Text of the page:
Unorthodox approach

A People's History of the United States was told from the point of view of America's women, Native Americans and disenfranchised workers.

"His writings have changed the consciousness of a generation, and helped open new paths to understanding and its crucial meaning for our lives"

Noam Chomsky, author

The book presented a revisionist view of American history from the arrival of Christopher Columbus - who Zinn charges with genocide - to president Bill Clinton's first term.

In a 1998 interview with The Associated Press, Zinn acknowledged he was not trying to write an objective history, or a complete one.

He called his book a response to traditional works, the first chapter not the last of a new kind of history.

"There's no such thing as a whole story; every story is incomplete,'' Zinn said.

"My idea was the orthodox viewpoint has already been done a thousand times.''

One of Zinn's last public writings was a brief essay, published in The Nation, a weekly American journal, about the first year of the Obama administration.

"I've been searching hard for a highlight,'' he wrote, adding that he was not disappointed because he never expected a lot from Obama.

"I think people are dazzled by Obama's rhetoric, and that people ought to begin to understand that Obama is going to be a mediocre president which means, in our time, a dangerous president unless there is some national movement to push him in a better direction.''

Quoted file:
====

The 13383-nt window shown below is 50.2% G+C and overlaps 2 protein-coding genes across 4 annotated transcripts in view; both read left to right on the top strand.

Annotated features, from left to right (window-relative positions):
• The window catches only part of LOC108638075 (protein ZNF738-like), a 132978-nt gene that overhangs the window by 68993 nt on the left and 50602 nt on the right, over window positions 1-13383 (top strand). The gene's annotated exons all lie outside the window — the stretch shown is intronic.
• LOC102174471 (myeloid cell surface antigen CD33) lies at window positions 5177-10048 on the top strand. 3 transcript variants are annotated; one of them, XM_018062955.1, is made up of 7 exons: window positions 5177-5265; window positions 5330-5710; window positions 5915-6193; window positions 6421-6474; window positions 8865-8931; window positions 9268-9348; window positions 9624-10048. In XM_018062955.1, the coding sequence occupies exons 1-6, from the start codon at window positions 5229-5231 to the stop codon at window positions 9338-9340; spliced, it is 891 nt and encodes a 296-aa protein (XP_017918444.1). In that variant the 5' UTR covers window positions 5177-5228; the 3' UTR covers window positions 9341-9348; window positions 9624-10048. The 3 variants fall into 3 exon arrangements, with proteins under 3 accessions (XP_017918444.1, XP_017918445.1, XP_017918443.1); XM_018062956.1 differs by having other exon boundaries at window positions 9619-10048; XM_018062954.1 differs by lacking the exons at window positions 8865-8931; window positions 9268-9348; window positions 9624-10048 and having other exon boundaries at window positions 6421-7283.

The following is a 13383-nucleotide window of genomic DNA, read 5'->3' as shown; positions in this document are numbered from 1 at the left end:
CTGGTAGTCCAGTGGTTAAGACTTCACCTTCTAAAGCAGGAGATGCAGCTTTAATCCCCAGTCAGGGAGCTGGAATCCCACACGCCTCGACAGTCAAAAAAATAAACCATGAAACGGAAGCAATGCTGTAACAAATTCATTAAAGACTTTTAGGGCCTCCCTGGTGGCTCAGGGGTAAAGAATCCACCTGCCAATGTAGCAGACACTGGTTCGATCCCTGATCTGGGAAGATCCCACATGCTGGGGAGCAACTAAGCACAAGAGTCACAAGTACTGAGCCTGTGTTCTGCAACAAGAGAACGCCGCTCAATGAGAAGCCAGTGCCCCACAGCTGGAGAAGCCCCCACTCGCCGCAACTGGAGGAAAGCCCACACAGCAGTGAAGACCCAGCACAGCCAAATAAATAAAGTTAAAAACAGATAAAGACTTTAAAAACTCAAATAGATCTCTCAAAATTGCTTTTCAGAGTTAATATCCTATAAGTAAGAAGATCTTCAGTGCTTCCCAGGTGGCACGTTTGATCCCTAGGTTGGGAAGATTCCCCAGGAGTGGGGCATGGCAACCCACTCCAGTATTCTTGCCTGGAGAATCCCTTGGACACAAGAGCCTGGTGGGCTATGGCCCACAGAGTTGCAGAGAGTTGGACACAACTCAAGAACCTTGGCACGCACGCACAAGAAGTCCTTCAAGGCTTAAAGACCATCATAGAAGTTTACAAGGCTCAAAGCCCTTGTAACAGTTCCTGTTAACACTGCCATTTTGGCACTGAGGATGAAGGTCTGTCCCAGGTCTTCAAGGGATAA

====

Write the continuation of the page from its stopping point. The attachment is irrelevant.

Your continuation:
Social activist

Noam Chomsky, the renowned US academic, author and political activist, once wrote: "His writings have changed the consciousness of a generation, and helped open new paths to understanding and its crucial meaning for our lives,"  the Boston Globe newspaper reported.

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Born in New York, Zinn was a shipyard worker and served in the Army Air Forces during World War II, before he went to college and received his doctorate from Columbia University in New York.

From there, he went on to teach at Spelman, a mostly African American women's college in Atlanta, Georgia, and then at Boston University, where he became famous for his left-wing politics, leading strikes and anti-war protests.

Zinn's works remain in print; a new edition of Voices of a People's History of the United States came out in November, and a revised edition of A People's History of the United States is set to be published in July.

Zinn's longtime wife and collaborator, Roslyn, died in 2008. They had two children, Myla and Jeff.